Textile Spotlight: Aloe Vera Fabric
Summer is in full swing and we are experiencing the hottest time of the year right now; the warm weather has made for some great beach days! Unfortunately, too much sun isn’t the best for your skin, a lesson my friends and I were painfully reminded of after spending a little too much time seaside. Lucky for us, we keep an aloe vera plant in our apartment, and the gel made us feel much better. Aloe has become a pretty hip commodity as of late, being used not only as a skin treatment, but also in drinks, hair products, and cosmetics.
Most recently, the fashion industry has been taking notice of the aloe plant and it’s potential for use in textiles. Already, it has been incorporated into sheets for bedding with positive results. It’s a well-known fact that aloe is good for the skin and general health, so it is an intriguing idea for the plant to be incorporated into something worn on the body.
To create a textile that is soothing to the skin, fabric can now be infused with aloe vera “capsules.” These capsules are microscopic, airtight and waterproof. They open to release the gel only when the fabric is touched or rubbed. Essentially, every time an infused garment is worn, the aloe is applied to the skin. In addition to the skin benefits, aloe also adds a few interesting features to the fabric itself. It is naturally anti-bacterial; and so not only does it keep clothing cleaner, it also combats body odor.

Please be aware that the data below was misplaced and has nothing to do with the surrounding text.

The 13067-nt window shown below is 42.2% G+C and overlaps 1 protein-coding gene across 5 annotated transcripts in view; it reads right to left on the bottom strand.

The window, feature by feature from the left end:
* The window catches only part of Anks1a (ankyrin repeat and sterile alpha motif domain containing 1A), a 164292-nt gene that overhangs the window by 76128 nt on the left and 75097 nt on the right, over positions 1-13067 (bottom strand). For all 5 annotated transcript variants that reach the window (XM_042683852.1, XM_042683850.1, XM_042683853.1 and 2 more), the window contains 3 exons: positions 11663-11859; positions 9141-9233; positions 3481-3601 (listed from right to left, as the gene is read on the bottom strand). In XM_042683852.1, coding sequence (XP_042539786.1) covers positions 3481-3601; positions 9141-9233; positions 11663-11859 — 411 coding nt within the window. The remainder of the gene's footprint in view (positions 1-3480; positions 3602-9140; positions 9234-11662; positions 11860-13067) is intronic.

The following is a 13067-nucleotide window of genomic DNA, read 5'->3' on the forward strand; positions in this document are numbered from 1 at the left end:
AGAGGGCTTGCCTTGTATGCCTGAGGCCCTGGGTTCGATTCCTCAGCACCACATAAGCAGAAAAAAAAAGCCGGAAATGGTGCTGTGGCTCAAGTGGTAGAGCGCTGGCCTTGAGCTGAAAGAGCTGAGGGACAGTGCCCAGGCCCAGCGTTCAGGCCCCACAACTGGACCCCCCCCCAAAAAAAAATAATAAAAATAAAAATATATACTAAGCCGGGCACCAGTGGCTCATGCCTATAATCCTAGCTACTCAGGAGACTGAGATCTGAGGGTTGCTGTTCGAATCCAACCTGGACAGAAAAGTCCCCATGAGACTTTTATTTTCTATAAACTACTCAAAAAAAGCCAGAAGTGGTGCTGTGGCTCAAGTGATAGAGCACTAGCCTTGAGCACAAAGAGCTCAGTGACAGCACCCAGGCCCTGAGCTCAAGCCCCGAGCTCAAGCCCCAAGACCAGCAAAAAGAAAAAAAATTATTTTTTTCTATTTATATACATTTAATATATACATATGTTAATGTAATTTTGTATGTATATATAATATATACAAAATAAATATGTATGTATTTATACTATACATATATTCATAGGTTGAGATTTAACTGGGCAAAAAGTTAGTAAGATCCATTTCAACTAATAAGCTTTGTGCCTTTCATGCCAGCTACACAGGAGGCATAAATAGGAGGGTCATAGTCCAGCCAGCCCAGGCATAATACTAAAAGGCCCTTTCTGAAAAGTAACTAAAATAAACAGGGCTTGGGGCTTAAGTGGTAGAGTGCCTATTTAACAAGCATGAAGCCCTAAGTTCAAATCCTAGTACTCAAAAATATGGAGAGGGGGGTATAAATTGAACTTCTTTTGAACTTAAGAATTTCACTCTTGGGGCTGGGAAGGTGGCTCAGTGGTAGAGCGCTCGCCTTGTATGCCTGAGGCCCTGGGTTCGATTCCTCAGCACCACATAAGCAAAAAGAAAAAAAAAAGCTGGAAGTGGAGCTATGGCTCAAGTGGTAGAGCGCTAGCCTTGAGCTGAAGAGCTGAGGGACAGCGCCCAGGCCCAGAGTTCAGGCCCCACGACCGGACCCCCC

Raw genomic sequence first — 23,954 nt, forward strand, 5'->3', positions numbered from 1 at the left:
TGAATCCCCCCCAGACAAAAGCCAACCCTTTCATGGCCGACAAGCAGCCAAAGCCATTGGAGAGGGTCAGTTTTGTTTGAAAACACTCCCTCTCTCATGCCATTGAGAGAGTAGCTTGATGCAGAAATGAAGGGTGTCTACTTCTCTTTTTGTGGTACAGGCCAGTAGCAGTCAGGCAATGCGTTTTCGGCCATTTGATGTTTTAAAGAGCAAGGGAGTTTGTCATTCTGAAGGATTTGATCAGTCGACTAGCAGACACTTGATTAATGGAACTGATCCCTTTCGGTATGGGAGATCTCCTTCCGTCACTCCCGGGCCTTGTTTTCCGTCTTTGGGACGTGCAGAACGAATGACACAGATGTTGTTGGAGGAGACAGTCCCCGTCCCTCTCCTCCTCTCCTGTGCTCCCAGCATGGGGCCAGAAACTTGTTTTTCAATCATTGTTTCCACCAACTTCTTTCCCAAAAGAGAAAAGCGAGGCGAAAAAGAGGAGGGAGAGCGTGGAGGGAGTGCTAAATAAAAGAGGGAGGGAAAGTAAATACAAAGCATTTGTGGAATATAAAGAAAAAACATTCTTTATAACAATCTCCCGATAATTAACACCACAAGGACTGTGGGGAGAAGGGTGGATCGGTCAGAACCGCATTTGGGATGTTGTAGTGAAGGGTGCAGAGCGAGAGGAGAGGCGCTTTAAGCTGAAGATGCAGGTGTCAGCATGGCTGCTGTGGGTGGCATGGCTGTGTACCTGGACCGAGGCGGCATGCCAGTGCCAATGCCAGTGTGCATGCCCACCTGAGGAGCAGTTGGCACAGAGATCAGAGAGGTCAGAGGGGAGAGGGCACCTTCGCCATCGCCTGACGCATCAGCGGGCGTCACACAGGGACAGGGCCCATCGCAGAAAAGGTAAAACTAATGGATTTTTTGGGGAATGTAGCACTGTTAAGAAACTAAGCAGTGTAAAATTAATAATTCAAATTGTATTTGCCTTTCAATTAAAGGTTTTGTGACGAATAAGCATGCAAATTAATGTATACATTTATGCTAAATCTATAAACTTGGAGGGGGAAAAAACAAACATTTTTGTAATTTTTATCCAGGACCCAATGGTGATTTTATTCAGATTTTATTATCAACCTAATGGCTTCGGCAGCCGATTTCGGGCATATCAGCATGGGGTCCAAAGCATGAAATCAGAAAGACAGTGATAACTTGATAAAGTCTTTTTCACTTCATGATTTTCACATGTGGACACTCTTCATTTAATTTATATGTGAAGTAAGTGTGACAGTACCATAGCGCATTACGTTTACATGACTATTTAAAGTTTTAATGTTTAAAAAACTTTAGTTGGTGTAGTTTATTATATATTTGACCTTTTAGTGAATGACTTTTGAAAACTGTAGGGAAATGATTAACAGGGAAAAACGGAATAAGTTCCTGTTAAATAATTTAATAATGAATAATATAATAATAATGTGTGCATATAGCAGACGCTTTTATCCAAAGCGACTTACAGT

Though aloe-infused fabrics are still a relatively new material within the industry, a few companies have begun to experiment with the idea. YOU Intelligent Clothing is a sportswear company that currently has two lines- one using silver-infused textiles (as in what jewelry is made of) and one with aloe. The skin and anti-bacterial benefits are especially ideal for active wear. Additionally, lingerie label Simone Perele released a line of bras and underwear featuring aloe-infused lace! Called “Carresence”, the collection seamlessly combines beauty and comfort- the (usually irritating) lace is better for the skin than any other part of the garment.
Aloe Vera is proving to be an exciting and beneficial textile. Is this a fabric you would consider using in your collection?